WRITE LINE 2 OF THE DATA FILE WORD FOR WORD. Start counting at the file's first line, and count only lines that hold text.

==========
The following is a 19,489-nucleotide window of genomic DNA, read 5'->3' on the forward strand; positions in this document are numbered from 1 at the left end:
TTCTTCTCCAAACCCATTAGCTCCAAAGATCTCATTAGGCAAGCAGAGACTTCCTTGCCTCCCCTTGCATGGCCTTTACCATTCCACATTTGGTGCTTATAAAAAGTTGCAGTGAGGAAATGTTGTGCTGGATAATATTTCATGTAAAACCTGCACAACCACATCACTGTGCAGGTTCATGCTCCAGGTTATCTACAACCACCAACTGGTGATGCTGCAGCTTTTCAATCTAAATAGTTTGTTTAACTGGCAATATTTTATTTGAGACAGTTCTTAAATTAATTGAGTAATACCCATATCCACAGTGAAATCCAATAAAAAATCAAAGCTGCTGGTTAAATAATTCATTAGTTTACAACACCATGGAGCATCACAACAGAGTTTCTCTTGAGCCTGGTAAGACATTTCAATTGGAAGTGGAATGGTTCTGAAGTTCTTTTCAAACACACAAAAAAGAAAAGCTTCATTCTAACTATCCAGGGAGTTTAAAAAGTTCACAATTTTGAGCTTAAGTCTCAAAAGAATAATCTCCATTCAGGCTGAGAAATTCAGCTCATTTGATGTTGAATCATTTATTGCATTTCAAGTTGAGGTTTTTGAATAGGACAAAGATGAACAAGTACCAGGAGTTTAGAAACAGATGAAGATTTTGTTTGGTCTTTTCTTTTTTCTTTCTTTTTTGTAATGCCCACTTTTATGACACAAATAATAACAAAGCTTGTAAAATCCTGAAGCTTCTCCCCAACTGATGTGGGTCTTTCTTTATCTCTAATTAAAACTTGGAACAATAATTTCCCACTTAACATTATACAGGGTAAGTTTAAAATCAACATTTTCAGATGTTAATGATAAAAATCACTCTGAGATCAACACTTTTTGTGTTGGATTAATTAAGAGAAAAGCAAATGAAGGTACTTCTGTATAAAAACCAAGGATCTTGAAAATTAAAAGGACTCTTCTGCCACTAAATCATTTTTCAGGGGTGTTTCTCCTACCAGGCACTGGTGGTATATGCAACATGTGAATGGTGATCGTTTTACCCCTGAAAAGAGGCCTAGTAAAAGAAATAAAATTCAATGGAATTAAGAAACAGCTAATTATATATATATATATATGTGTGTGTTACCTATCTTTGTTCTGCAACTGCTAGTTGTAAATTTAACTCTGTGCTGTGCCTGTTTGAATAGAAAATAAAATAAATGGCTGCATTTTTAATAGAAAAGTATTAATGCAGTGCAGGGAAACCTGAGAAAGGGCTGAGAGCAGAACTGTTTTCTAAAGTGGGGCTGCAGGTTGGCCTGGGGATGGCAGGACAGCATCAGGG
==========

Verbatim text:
TTCTTCTCCAAACCCATTAGCTCCAAAGATCTCATTAGGCAAGCAGAGACTTCCTTGCCTCCCCTTGCATGGCCTTTACCATTCCACATTTGGTGCTTATAAAAAGTTGCAGTGAGGAAATGTTGTGCTGGATAATATTTCATGTAAAACCTGCACAACCACATCACTGTGCAGGTTCATGCTCCAGGTTATCTACAACCACCAACTGGTGATGCTGCAGCTTTTCAATCTAAATAGTTTGTTTAACTGGCAATATTTTATTTGAGACAGTTCTTAAATTAATTGAGTAATACCCATATCCACAGTGAAATCCAATAAAAAATCAAAGCTGCTGGTTAAATAATTCATTAGTTTACAACACCATGGAGCATCACAACAGAGTTTCTCTTGAGCCTGGTAAGACATTTCAATTGGAAGTGGAATGGTTCTGAAGTTCTTTTCAAACACACAAAAAAGAAAAGCTTCATTCTAACTATCCAGGGAGTTTAAAAAGTTCACAATTTTGAGCTTAAGTCTCAAAAGAATAATCTCCATTCAGGCTGAGAAATTCAGCTCATTTGATGTTGAATCATTTATTGCATTTCAAGTTGAGGTTTTTGAATAGGACAAAGATGAACAAGTACCAGGAGTTTAGAAACAGATGAAGATTTTGTTTGGTCTTTTCTTTTTTCTTTCTTTTTTGTAATGCCCACTTTTATGACACAAATAATAACAAAGCTTGTAAAATCCTGAAGCTTCTCCCCAACTGATGTGGGTCTTTCTTTATCTCTAATTAAAACTTGGAACAATAATTTCCCACTTAACATTATACAGGGTAAGTTTAAAATCAACATTTTCAGATGTTAATGATAAAAATCACTCTGAGATCAACACTTTTTGTGTTGGATTAATTAAGAGAAAAGCAAATGAAGGTACTTCTGTATAAAAACCAAGGATCTTGAAAATTAAAAGGACTCTTCTGCCACTAAATCATTTTTCAGGGGTGTTTCTCCTACCAGGCACTGGTGGTATATGCAACATGTGAATGGTGATCGTTTTACCCCTGAAAAGAGGCCTAGTAAAAGAAATAAAATTCAATGGAATTAAGAAACAGCTAATTATATATATATATATATGTGTGTGTTACCTATCTTTGTTCTGCAACTGCTAGTTGTAAATTTAACTCTGTGCTGTGCCTGTTTGAATAGAAAATAAAATAAATGGCTGCATTTTTAATAGAAAAGTATTAATGCAGTGCAGGGAAACCTGAGAAAGGGCTGAGAGCAGAACTGTTTTCTAAAGTGGGGCTGCAGGTTGGCCTGGGGATGGCAGGACAGCATCAGGG